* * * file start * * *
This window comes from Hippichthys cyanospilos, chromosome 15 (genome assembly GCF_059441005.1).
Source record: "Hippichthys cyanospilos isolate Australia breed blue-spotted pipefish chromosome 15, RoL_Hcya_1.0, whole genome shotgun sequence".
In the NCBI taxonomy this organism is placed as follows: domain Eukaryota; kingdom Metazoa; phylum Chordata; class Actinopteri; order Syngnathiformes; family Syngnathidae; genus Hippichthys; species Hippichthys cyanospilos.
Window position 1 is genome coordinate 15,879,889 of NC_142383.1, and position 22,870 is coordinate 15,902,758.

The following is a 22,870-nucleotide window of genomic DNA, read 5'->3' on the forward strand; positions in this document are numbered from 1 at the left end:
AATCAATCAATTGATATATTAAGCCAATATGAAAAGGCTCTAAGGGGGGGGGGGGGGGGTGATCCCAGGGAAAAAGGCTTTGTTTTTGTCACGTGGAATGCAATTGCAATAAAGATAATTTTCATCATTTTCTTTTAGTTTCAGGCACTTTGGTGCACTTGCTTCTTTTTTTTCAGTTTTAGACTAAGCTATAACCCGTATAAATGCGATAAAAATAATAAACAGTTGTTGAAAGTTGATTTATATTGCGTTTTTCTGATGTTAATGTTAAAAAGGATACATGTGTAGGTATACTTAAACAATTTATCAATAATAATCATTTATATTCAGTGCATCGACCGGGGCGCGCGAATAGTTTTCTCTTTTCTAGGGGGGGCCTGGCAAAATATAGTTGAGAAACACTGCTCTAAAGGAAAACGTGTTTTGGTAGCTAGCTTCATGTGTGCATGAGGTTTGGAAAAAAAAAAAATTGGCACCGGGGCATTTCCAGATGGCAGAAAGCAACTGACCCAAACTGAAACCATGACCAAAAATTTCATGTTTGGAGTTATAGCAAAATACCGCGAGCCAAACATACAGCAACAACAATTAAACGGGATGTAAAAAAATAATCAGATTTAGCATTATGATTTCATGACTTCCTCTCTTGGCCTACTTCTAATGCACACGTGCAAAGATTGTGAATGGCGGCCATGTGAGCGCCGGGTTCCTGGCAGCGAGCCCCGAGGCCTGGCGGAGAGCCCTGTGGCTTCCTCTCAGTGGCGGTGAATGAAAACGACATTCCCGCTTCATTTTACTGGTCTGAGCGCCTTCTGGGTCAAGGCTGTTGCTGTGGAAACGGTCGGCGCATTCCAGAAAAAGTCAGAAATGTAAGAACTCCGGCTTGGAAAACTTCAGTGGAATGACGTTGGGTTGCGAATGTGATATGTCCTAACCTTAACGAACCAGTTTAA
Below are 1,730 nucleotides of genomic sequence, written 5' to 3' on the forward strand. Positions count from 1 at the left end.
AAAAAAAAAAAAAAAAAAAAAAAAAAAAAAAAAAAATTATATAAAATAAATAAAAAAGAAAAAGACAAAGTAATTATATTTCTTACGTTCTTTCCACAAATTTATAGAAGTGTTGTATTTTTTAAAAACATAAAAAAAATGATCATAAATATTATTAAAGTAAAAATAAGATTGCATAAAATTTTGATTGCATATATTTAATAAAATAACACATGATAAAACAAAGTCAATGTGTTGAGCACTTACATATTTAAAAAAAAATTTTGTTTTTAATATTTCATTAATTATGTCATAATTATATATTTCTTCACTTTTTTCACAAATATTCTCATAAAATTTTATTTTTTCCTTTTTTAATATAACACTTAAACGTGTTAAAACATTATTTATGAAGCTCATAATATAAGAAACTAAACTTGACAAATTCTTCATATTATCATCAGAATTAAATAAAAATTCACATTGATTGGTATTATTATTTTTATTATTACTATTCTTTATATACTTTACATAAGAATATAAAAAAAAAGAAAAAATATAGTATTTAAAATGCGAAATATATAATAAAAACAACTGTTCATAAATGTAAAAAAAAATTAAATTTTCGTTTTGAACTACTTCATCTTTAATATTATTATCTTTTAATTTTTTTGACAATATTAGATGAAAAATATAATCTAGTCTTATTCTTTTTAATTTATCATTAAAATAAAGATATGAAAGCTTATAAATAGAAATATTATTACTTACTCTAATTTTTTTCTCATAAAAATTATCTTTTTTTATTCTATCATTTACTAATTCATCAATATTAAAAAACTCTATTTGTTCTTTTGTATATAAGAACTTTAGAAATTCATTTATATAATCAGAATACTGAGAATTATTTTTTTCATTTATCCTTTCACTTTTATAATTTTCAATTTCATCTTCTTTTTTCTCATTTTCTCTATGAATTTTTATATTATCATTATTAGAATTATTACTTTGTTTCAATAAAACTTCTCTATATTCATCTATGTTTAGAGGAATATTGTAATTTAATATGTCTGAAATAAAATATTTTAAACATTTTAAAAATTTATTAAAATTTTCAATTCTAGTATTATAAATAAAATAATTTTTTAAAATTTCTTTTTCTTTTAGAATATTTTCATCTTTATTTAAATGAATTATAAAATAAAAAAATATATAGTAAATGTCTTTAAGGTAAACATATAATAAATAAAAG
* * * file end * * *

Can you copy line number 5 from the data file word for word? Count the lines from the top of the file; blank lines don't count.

The following is a 22,870-nucleotide window of genomic DNA, read 5'->3' on the forward strand; positions in this document are numbered from 1 at the left end: